instruere...inlustrare...delectare Disputations

Saturday, August 15, 2015

Mercy is doctrine

I think there is a real risk that the laxist shenanigans over the question of pastoral care of the divorced and remarried* has primed the rigorist pump, to the point that almost anything the coming Synod might propose beyond an emphatic restatement of previous teachings and positions will be dumped on as a betrayal of the holy Catholic Faith.

And I think there's a very high likelihood that the coming Synod will propose something beyond an emphatic restatement of previous teachings and positions.

Georges Cardinal Cottier, OP, theologian of the papal households of St. John Paul II and Benedict XVI and no outspoken progressive, gave a recent interview arguing both against rigorism --
"In rigorism there is an innate brutality that goes against the gentle way God has of guiding each person."

-- and for pastoral practice that goes beyond legalism:

“Mercy is doctrine, It is the crux of Christian doctrine,” the Swiss cardinal said. “Only a narrow-minded person can defend legalism and imagine that mercy and doctrine are two separate things. In this sense, today’s Church has realised that no one, no matter what their position, can be left alone. We need to guide people, both righteous and sinners."
This guidance can't be, "Come back when you're not in mortal sin," nor can it be, "No worries, we don't do 'mortal sin' any more." People need to get used to the idea that there are other possible positions. If the Synod rejects your laxist position, that doesn't make the Synod rigorist. If it rejects your rigorist position, that doesn't make it laxist.

Cardinal Cottier goes on to say:
"I believe that the solution to some problems should come from the prudent judgement of the bishop. I say this not without hesitation and doubt, seeing division between bishops. My claim refers first and foremost to certain situations where there is a big likelihood of the first marriage being null but it is difficult to provide canonical proof.... [I]n accordance with its pastoral mission, the Church always needs to be attentive to historical changes and the evolution of mentalities. Not because it should subordinate itself to these but in order to overcome the obstacles that can prevent others from embracing its advice and guidelines.”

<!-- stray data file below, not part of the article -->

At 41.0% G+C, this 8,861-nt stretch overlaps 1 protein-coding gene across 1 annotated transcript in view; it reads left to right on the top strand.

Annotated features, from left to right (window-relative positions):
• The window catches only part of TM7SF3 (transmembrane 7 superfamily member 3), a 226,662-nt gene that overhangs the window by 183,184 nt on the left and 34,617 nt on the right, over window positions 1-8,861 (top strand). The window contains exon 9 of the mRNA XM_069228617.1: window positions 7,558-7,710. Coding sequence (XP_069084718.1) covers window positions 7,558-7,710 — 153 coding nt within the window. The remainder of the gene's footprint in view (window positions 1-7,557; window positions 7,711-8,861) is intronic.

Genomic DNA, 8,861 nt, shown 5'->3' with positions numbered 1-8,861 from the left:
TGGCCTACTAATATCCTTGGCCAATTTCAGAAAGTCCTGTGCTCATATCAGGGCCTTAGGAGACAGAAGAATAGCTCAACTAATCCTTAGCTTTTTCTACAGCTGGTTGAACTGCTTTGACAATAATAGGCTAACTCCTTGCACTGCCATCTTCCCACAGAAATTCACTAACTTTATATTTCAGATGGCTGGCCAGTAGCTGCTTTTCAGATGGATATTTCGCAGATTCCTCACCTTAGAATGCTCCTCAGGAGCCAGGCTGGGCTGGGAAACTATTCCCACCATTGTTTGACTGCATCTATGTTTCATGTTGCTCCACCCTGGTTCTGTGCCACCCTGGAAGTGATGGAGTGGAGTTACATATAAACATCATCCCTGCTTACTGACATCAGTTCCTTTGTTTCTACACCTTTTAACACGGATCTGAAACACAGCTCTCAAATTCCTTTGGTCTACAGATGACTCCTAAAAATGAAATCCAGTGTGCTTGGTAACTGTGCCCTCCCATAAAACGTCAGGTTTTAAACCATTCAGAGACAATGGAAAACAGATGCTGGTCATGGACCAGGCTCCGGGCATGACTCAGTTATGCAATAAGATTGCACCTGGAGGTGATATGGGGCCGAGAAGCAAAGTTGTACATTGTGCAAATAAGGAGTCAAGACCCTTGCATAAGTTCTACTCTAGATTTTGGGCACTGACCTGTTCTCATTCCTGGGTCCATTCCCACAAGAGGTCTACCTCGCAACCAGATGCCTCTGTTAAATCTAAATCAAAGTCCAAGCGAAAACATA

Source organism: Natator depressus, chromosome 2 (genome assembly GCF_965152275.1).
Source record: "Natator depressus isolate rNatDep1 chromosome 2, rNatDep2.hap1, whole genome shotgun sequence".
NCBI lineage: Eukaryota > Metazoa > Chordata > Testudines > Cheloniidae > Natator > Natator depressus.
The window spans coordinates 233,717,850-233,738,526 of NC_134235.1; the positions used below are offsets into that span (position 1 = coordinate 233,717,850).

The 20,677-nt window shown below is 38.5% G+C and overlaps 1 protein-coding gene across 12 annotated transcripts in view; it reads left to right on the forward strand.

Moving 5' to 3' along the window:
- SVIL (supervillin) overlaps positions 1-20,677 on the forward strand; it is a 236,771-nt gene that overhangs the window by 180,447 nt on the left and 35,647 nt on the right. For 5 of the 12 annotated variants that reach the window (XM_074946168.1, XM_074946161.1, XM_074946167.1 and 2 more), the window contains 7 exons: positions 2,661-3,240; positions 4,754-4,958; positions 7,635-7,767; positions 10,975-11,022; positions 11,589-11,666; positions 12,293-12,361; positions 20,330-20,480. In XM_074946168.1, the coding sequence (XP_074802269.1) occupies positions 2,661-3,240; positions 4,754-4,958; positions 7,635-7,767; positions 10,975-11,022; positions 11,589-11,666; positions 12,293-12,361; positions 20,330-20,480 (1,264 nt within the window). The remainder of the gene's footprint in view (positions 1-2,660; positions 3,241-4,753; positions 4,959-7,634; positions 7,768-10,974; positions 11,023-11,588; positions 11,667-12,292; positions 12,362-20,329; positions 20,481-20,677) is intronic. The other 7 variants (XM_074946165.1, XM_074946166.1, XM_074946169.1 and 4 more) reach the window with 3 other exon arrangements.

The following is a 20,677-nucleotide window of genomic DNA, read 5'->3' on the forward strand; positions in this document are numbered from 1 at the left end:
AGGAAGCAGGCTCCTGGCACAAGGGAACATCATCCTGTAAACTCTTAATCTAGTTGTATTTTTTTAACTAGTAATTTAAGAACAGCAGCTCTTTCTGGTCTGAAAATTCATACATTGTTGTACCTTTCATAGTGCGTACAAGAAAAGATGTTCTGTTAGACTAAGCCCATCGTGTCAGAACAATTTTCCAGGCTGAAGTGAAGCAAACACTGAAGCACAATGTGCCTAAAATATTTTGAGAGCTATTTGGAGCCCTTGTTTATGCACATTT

It sounds like he's proposing something akin to a presumption of nullity in certain circumstances, based on part on the fact that Catholics today generally don't understand what marriage is. That raises all sorts of concerns, as he acknowledges, but it does seem perfectly consistent with Catholic doctrine, even as it is contrary to current Catholic practice.

Something like this may well cone out of the Synod.Maybe the Pope will decide upon something wise and prudent, maybe he will decide upon something foolish and reckless. The point is that there are plenty of things he might decide upon that are different without being heretical, and I worry that some Catholics aren't prepared to consider that if and when he decides upon something.

The problem for rigorists is exacerbated since, throughout Pope Francis's papacy, they have been treated more brusquely than laxists (or atheists). I expect this will continue. Cardinal Cottier spoke of the brutality of rigorism and the narrow-mindedness of setting mercy against doctrine, but he did not (at least in the portions of his interview quoted by Vatican Insider) criticize laxism. This practice has not been perceived as merciful by the rigorists, who I expect might wonder about the Cardinal's self-awareness when he said,
"There are still people who are scandalised by the Church, men and women who, due to a negative judgement which was expressed in an impersonal and insensitive way, have felt a terrible rejection."
And in fact, rigorists and laxists alike have taken this sort of thing as a sign of growing laxism -- which, if I'm right, only confirms the rigorists in their rigorism.

Now, you can say, "Rigorists are, objectively, incorrect. They should be corrected. If they had accepted the relatively mild correction of St. John Paul II and Benedict XVI, they wouldn't need the more pointed correction of Francis." That may be true. But the Church needs to guide people, both [your preferred form of] righteous and [your least favorite] sinners.

* I don't include Pope Francis among the laxists, though the freedom and encouragement he's given them in various ways has contributed to the environment in which they've been thriving.